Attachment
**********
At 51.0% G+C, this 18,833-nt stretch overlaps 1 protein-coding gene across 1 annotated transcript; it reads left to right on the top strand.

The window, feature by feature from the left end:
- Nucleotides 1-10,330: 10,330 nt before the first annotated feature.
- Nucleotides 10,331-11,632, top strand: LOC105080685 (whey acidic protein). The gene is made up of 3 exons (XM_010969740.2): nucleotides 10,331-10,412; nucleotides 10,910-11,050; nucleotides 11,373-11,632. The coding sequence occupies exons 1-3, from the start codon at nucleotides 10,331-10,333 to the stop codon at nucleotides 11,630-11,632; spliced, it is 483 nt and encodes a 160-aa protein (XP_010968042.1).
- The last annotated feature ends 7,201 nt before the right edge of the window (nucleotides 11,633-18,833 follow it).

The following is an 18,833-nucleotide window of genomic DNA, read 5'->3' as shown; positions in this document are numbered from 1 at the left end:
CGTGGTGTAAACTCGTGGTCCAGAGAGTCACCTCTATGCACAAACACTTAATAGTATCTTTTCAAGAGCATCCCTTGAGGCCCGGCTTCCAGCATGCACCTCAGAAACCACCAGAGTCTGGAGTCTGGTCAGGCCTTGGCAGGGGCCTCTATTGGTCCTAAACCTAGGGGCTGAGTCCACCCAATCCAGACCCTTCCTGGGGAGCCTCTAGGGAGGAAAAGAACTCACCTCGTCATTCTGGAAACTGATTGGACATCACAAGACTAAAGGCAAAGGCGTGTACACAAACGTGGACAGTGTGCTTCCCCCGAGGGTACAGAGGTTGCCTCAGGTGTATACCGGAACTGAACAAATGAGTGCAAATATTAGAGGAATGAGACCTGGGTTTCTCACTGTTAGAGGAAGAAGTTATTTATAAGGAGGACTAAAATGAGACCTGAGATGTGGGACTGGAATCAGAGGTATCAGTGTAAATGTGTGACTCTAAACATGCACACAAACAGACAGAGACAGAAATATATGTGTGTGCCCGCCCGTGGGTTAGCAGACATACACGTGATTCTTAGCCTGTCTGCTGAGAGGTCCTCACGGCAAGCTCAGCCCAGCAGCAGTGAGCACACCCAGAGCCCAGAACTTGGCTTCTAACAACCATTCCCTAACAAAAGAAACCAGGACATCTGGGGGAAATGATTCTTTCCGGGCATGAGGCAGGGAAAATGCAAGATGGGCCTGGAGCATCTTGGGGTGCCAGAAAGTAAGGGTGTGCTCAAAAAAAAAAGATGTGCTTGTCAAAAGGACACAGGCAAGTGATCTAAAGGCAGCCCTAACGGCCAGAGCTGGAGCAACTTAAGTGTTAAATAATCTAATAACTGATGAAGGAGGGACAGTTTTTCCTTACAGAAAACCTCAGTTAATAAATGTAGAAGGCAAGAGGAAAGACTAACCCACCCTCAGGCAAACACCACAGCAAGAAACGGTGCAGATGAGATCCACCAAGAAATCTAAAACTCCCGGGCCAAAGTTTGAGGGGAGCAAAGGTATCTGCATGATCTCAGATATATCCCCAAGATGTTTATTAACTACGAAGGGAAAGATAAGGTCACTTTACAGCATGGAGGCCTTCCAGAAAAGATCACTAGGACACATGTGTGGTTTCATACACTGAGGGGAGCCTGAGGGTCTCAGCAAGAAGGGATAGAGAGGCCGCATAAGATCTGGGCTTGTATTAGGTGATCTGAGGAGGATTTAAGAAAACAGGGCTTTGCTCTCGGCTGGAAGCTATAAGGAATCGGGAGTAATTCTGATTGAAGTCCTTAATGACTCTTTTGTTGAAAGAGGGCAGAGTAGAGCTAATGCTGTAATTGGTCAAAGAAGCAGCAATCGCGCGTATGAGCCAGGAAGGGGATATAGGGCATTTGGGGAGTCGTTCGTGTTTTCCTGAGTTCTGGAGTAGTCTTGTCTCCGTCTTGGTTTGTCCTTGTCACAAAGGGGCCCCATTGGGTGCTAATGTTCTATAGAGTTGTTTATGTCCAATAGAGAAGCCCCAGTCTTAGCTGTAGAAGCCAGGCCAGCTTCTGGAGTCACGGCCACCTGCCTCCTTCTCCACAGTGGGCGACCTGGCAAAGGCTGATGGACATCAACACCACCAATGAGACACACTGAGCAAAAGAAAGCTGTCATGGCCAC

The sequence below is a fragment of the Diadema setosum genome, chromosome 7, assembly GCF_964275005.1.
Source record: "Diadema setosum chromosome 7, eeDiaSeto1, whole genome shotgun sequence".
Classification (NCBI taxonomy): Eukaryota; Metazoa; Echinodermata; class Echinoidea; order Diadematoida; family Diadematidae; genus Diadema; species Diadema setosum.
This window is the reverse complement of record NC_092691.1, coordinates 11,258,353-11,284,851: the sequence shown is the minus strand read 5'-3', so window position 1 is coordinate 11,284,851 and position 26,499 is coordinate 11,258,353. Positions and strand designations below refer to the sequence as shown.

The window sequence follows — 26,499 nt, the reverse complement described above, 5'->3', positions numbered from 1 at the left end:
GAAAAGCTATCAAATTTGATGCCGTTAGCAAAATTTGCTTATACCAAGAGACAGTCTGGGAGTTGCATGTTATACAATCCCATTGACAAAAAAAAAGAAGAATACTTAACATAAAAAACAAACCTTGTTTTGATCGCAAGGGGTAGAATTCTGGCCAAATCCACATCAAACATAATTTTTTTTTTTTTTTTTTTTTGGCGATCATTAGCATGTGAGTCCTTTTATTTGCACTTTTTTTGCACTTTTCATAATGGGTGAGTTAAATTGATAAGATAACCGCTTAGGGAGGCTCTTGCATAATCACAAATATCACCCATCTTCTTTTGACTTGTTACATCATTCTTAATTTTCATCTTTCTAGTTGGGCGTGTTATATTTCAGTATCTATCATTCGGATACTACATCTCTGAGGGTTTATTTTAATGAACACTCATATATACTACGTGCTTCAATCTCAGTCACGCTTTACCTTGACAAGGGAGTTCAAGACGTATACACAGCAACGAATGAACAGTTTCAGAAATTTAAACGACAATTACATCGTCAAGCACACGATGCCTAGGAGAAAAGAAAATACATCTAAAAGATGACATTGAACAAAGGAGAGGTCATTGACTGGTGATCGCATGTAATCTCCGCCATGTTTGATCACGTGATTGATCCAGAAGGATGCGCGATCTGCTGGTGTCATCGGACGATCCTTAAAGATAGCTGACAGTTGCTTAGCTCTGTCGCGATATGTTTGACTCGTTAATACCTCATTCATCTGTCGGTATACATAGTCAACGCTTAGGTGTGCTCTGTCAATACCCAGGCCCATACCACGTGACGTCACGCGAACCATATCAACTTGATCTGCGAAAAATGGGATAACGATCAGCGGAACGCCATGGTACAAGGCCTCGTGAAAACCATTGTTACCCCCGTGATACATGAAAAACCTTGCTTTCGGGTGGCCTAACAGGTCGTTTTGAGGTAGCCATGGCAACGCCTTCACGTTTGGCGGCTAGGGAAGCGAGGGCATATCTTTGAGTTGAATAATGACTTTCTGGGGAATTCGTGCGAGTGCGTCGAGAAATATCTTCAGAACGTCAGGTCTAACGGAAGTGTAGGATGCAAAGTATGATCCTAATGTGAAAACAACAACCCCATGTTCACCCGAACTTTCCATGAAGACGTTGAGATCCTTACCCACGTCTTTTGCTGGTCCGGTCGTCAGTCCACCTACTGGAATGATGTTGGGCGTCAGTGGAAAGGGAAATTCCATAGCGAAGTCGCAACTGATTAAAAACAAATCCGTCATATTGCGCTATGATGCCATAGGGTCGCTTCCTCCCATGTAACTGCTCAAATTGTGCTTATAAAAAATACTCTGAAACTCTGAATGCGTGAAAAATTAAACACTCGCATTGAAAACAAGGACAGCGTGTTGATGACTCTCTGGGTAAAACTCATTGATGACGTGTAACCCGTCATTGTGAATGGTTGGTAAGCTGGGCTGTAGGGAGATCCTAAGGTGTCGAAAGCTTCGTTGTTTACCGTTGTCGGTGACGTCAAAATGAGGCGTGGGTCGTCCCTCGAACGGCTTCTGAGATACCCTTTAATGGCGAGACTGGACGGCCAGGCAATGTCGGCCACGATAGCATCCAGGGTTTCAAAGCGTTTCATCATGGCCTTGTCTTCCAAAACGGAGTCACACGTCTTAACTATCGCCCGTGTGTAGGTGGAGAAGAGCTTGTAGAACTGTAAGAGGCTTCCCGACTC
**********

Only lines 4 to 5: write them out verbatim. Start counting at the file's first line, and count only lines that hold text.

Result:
- Nucleotides 10,331-11,632, top strand: LOC105080685 (whey acidic protein). The gene is made up of 3 exons (XM_010969740.2): nucleotides 10,331-10,412; nucleotides 10,910-11,050; nucleotides 11,373-11,632. The coding sequence occupies exons 1-3, from the start codon at nucleotides 10,331-10,333 to the stop codon at nucleotides 11,630-11,632; spliced, it is 483 nt and encodes a 160-aa protein (XP_010968042.1).
- The last annotated feature ends 7,201 nt before the right edge of the window (nucleotides 11,633-18,833 follow it).